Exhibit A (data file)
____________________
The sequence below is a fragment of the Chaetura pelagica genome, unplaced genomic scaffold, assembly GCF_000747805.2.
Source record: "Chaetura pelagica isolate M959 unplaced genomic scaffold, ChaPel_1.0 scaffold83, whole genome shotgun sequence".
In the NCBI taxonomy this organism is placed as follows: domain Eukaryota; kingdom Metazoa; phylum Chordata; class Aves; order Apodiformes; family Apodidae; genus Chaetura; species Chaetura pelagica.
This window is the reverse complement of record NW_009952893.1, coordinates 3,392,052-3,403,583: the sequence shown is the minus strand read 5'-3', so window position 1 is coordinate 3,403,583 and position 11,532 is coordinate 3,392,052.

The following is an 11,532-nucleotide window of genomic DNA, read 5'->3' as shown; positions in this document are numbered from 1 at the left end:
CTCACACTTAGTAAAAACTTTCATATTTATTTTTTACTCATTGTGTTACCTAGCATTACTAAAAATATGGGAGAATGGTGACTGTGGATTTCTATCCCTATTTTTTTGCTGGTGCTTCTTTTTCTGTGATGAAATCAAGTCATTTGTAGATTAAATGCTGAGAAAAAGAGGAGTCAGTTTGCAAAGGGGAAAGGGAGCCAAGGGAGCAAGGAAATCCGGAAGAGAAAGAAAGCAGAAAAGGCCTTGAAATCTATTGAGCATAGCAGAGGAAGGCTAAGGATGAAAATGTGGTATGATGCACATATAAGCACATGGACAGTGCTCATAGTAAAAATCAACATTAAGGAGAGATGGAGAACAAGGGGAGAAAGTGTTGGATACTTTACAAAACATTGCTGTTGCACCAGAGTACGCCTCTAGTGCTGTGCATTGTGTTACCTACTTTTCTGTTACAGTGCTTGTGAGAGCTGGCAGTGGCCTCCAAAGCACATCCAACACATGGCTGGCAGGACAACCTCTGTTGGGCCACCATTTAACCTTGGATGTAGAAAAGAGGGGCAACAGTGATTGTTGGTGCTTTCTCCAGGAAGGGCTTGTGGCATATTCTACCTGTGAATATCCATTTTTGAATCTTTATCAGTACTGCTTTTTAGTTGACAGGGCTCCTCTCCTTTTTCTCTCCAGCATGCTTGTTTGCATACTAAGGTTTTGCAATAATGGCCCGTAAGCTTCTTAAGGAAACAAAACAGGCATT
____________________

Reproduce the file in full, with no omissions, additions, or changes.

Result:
The sequence below is a fragment of the Chaetura pelagica genome, unplaced genomic scaffold, assembly GCF_000747805.2.
Source record: "Chaetura pelagica isolate M959 unplaced genomic scaffold, ChaPel_1.0 scaffold83, whole genome shotgun sequence".
In the NCBI taxonomy this organism is placed as follows: domain Eukaryota; kingdom Metazoa; phylum Chordata; class Aves; order Apodiformes; family Apodidae; genus Chaetura; species Chaetura pelagica.
This window is the reverse complement of record NW_009952893.1, coordinates 3,392,052-3,403,583: the sequence shown is the minus strand read 5'-3', so window position 1 is coordinate 3,403,583 and position 11,532 is coordinate 3,392,052.

The following is an 11,532-nucleotide window of genomic DNA, read 5'->3' as shown; positions in this document are numbered from 1 at the left end:
CTCACACTTAGTAAAAACTTTCATATTTATTTTTTACTCATTGTGTTACCTAGCATTACTAAAAATATGGGAGAATGGTGACTGTGGATTTCTATCCCTATTTTTTTGCTGGTGCTTCTTTTTCTGTGATGAAATCAAGTCATTTGTAGATTAAATGCTGAGAAAAAGAGGAGTCAGTTTGCAAAGGGGAAAGGGAGCCAAGGGAGCAAGGAAATCCGGAAGAGAAAGAAAGCAGAAAAGGCCTTGAAATCTATTGAGCATAGCAGAGGAAGGCTAAGGATGAAAATGTGGTATGATGCACATATAAGCACATGGACAGTGCTCATAGTAAAAATCAACATTAAGGAGAGATGGAGAACAAGGGGAGAAAGTGTTGGATACTTTACAAAACATTGCTGTTGCACCAGAGTACGCCTCTAGTGCTGTGCATTGTGTTACCTACTTTTCTGTTACAGTGCTTGTGAGAGCTGGCAGTGGCCTCCAAAGCACATCCAACACATGGCTGGCAGGACAACCTCTGTTGGGCCACCATTTAACCTTGGATGTAGAAAAGAGGGGCAACAGTGATTGTTGGTGCTTTCTCCAGGAAGGGCTTGTGGCATATTCTACCTGTGAATATCCATTTTTGAATCTTTATCAGTACTGCTTTTTAGTTGACAGGGCTCCTCTCCTTTTTCTCTCCAGCATGCTTGTTTGCATACTAAGGTTTTGCAATAATGGCCCGTAAGCTTCTTAAGGAAACAAAACAGGCATT